JEFF NOON is an award-winning British novelist, short story writer and playwright. He won the Arthur C Clarke Award for Vurt, the John W Campbell award for Best New Writer, a Tinniswood Award for innovation in radio drama and the Mobil prize for playwriting. He was trained in the visual arts, and was musically active on the punk scene before starting to write plays for the theatre. His work spans SF and fantasy genres, exploring the ever-changing borderzone between genre fiction and the avant-garde.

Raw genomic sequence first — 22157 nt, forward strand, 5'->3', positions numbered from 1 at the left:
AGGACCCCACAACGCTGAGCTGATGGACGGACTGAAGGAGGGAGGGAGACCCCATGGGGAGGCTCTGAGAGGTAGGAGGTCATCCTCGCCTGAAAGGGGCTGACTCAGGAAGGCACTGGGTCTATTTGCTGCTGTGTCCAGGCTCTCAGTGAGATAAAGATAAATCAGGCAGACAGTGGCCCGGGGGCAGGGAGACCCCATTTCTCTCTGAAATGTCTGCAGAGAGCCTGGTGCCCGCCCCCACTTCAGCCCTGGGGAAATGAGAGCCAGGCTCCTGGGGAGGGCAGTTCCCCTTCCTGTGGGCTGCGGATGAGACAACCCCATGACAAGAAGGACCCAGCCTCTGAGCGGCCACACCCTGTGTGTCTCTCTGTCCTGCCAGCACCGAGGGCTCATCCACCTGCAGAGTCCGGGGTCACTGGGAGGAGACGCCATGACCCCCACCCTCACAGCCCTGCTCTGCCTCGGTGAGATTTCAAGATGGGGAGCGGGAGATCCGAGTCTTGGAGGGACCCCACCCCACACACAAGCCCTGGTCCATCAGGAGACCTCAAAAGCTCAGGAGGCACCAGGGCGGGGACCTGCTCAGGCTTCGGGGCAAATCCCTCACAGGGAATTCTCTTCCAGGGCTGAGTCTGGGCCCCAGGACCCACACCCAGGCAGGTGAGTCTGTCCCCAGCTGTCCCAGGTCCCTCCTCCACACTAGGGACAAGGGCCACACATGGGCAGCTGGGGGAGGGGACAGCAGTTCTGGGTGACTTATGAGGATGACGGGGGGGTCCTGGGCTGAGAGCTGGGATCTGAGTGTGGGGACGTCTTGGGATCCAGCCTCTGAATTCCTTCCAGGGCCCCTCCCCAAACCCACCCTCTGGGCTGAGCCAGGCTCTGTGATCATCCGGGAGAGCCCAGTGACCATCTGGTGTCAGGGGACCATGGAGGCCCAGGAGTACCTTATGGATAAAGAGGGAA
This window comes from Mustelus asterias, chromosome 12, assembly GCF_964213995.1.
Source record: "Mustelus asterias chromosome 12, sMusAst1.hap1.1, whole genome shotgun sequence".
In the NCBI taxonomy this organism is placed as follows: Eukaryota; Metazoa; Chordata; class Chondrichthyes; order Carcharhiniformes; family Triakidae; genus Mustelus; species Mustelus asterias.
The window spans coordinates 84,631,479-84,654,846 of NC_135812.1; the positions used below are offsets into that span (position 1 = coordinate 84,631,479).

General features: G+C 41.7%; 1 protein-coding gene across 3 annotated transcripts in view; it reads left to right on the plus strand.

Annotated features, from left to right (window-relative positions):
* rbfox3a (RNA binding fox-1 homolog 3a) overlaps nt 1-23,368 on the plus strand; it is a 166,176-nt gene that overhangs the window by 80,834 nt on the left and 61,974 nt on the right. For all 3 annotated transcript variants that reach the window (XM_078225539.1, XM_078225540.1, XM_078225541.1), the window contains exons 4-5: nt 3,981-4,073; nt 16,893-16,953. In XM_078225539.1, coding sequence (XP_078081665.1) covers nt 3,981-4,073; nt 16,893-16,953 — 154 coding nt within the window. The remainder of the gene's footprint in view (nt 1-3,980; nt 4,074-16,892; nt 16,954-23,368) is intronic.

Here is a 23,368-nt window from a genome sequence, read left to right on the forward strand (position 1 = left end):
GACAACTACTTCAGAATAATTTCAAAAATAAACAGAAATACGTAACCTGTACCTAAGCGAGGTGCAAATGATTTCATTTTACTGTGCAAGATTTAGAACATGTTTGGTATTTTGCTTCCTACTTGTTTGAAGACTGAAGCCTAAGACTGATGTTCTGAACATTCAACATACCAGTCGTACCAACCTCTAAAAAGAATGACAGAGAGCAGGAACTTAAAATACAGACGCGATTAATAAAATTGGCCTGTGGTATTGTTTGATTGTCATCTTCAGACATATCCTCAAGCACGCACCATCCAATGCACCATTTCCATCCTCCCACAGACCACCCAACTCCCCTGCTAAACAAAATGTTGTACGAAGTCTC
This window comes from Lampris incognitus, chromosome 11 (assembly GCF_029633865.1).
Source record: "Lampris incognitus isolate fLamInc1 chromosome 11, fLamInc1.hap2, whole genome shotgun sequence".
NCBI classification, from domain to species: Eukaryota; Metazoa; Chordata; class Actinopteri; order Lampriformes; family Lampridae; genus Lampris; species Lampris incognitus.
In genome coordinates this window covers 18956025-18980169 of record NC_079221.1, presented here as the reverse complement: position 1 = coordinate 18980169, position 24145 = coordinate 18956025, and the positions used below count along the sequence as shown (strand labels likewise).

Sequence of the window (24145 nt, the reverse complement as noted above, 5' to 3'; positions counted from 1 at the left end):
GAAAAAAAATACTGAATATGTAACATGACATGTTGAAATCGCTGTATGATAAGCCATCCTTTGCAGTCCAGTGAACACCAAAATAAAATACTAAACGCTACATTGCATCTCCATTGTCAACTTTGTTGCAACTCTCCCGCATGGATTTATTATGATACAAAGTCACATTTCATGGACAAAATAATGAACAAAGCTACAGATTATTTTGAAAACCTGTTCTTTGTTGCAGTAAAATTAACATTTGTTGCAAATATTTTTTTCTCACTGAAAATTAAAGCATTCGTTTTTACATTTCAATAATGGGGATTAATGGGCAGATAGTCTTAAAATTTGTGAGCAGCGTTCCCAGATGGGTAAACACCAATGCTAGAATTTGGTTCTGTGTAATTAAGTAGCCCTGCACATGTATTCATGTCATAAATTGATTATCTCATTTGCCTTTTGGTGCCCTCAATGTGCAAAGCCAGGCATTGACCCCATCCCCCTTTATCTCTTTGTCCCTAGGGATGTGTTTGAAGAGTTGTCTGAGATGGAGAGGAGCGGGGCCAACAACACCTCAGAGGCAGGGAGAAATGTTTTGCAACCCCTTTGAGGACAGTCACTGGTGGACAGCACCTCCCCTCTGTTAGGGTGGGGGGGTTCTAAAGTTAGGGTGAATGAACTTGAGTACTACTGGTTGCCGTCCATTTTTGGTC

It's a heady psychedelic mix, packed with literary allusions, which brilliantly explores notions of self-identity, personal awareness and how we fit into our own stories. Rich, inventive and recommended. A moody, grimy, ruthlessly funny read... its sense of play and sly manipulation of reader expectations - about metafiction, weird fiction, and noir - is still quite the trip. By writing a novel set in literature itself the author has created a new psychedelic meta-genre as well as a fantastic story that sticks in the mind long after the novel itself is read. The Body Library is a brilliant piece of writing that does a satisfying job of merging noir, magical realism, and a love of all things literary. A disturbing and bizarre journey by one of the great masters of weird fiction. Noon has written a kaleidoscopic noir novel of dizzying dream logic. Clocks and watches form a recurrent motif in this artful, eerie novel that infuses the mystery genre with symbolism and soul. Wonderful and uniquely absorbing. Noon is the Lewis Carroll of Manchester's housing estates. Noon is a fiercely urban writer. [He] reflects the energy of the rave generation: the hammer and twist of the music, the language of the computer games addict and the buzz of technology. Noon's blend of quirky ideas, striking prose and imaginative characterisations establishes him as one of the most original voices in imaginative fiction. Let's call him the first of the psychedelic fantasists. A virtual wonderland. Humorous, horrific and wildly original... an imaginative masterpiece. Observes most of the conventions of cyberpunk fiction [yet] its imagery is insistently organic, and owes more to the underground pharmacology of the rave scene than to the world of hard wired chips and user interface. Intriguingly textured, reliably witty and inventive, Noon's whirling purposeful fantasy packs a full whallop. outstanding paranormal mystery